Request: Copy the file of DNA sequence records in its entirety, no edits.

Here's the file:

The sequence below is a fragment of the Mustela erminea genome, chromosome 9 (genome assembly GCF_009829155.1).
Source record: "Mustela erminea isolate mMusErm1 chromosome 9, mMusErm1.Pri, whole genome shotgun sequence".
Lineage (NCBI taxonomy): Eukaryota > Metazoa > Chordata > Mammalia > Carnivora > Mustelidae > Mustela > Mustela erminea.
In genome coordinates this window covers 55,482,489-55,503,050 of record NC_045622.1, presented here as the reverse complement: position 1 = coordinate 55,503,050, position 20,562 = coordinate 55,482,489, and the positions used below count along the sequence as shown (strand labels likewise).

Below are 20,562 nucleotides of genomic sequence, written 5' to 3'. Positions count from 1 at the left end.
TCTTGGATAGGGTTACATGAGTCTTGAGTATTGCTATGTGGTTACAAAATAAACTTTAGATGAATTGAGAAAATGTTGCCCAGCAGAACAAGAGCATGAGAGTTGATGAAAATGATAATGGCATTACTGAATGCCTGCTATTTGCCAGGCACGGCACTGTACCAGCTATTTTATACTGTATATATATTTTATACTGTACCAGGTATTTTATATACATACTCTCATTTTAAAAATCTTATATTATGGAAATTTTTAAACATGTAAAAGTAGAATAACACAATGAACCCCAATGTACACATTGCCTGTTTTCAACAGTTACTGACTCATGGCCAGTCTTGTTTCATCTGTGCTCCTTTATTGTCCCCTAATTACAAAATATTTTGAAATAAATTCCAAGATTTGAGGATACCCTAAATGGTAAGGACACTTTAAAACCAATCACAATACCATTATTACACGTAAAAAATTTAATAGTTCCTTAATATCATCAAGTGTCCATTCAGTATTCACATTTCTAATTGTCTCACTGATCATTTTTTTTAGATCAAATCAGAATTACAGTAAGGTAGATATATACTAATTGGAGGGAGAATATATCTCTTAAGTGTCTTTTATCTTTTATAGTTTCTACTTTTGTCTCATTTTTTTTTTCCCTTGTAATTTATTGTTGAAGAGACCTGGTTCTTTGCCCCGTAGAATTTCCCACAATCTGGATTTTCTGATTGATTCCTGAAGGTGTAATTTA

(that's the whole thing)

The sequence below is a fragment of the Mustela erminea genome, chromosome 9 (genome assembly GCF_009829155.1).
Source record: "Mustela erminea isolate mMusErm1 chromosome 9, mMusErm1.Pri, whole genome shotgun sequence".
Lineage (NCBI taxonomy): Eukaryota > Metazoa > Chordata > Mammalia > Carnivora > Mustelidae > Mustela > Mustela erminea.
In genome coordinates this window covers 55,482,489-55,503,050 of record NC_045622.1, presented here as the reverse complement: position 1 = coordinate 55,503,050, position 20,562 = coordinate 55,482,489, and the positions used below count along the sequence as shown (strand labels likewise).

Below are 20,562 nucleotides of genomic sequence, written 5' to 3'. Positions count from 1 at the left end.
TCTTGGATAGGGTTACATGAGTCTTGAGTATTGCTATGTGGTTACAAAATAAACTTTAGATGAATTGAGAAAATGTTGCCCAGCAGAACAAGAGCATGAGAGTTGATGAAAATGATAATGGCATTACTGAATGCCTGCTATTTGCCAGGCACGGCACTGTACCAGCTATTTTATACTGTATATATATTTTATACTGTACCAGGTATTTTATATACATACTCTCATTTTAAAAATCTTATATTATGGAAATTTTTAAACATGTAAAAGTAGAATAACACAATGAACCCCAATGTACACATTGCCTGTTTTCAACAGTTACTGACTCATGGCCAGTCTTGTTTCATCTGTGCTCCTTTATTGTCCCCTAATTACAAAATATTTTGAAATAAATTCCAAGATTTGAGGATACCCTAAATGGTAAGGACACTTTAAAACCAATCACAATACCATTATTACACGTAAAAAATTTAATAGTTCCTTAATATCATCAAGTGTCCATTCAGTATTCACATTTCTAATTGTCTCACTGATCATTTTTTTTAGATCAAATCAGAATTACAGTAAGGTAGATATATACTAATTGGAGGGAGAATATATCTCTTAAGTGTCTTTTATCTTTTATAGTTTCTACTTTTGTCTCATTTTTTTTTTCCCTTGTAATTTATTGTTGAAGAGACCTGGTTCTTTGCCCCGTAGAATTTCCCACAATCTGGATTTTCTGATTGATTCCTGAAGGTGTAATTTA